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4.2 out of 5 stars26
4.2 out of 5 stars
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on 9 May 2003
I bought this album originally on tape while on holiday in Turkey and after a few plays it went all wobbly.I bought it initially out of curiousity as I'd heard a track off this album on a compilation and from then on I was hooked. This isn't typical Tull. Anderson had been flirting with new technology for a number of years and the sound can be described as possibly a cross between ZZ Top and Dire Sraits. It's a very accessible album but notable still for Anderson's quirky lyrics and ear for a great tune especially 'Waking Edge' and 'Said She Was a Dancer'. If you want a good introduction to Anderson buy this but it is by no means indicative of 70s Tull. And yes, I bought it on cd when I got home!
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VINE VOICEon 17 July 2010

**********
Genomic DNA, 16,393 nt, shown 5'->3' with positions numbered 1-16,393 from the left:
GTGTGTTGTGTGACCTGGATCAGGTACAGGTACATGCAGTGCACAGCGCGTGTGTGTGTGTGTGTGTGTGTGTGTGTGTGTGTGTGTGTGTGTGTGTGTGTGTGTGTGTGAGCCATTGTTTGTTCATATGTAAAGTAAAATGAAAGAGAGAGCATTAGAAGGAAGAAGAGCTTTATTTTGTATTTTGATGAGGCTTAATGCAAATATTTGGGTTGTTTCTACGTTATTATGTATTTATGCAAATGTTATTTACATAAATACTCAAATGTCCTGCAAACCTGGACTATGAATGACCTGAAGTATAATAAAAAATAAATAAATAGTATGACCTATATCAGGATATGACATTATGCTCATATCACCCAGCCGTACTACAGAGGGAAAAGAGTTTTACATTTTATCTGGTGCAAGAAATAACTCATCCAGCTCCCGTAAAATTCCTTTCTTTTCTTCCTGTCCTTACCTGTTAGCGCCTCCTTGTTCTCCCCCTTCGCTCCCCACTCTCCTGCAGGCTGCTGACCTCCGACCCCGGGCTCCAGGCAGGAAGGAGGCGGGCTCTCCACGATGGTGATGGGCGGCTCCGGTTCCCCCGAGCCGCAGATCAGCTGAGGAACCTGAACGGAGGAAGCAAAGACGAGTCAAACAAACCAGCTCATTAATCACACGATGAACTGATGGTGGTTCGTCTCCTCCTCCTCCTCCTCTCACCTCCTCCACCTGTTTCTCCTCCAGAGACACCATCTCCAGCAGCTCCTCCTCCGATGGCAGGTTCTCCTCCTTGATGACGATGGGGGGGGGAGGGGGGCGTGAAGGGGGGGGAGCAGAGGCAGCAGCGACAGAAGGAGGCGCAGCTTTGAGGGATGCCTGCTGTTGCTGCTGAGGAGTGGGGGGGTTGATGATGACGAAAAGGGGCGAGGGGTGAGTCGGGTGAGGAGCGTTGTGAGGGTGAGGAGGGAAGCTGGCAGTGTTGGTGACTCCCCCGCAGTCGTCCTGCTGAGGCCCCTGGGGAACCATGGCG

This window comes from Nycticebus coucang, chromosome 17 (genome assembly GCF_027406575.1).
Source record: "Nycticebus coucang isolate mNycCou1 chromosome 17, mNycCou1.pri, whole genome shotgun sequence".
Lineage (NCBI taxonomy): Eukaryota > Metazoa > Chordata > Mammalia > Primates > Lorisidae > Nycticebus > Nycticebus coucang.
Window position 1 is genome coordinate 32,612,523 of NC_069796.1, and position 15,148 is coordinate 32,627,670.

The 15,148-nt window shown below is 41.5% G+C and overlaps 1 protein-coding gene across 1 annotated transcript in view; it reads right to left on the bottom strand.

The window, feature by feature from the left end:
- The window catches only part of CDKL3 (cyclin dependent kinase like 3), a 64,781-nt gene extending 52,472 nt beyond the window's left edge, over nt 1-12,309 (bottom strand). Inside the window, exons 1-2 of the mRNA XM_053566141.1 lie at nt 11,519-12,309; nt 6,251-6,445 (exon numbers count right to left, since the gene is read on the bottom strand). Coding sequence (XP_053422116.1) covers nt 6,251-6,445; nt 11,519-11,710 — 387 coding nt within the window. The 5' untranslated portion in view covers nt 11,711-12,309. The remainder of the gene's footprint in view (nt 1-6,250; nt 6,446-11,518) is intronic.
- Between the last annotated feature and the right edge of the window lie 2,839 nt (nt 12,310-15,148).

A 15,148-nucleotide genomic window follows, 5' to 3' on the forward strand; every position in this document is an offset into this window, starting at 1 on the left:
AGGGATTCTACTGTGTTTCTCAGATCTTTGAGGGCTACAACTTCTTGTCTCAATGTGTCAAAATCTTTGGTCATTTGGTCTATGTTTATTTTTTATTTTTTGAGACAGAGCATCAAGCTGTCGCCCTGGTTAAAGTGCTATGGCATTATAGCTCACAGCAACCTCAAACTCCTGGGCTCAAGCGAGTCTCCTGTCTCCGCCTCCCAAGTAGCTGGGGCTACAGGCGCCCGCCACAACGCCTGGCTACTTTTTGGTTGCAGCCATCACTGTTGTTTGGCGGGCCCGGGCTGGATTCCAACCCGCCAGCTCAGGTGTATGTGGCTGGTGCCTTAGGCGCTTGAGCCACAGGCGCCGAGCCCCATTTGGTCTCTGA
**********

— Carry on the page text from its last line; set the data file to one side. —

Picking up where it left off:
This seems to be the album that Ian Anderson wants us to admire the most judging by his interviews. The song writing and arrangements are supposed to be a notch above all that went before. I love JT but for me this is the album where it all began to fall apart. The lyrics are often weak with some cringe making lines on Budapest "Her legs went on forever, Like staring at infinity". In fact this album seemed to herald the arrival of IA's second adolescence. Some of the music is very good but Martin Barre seems to have decided he wants to sound like Mark Knopfler for some reason (Dire Straits were massively popular at the time). The drumming is poor, often provided by a drum machine. The album is saved by a couple of good but contrasting songs: Steel Monkey is a very powerfull and original modern sounding rock song and Mountain Men has a melodic old fashioned highlands theme which rolls along very nicely.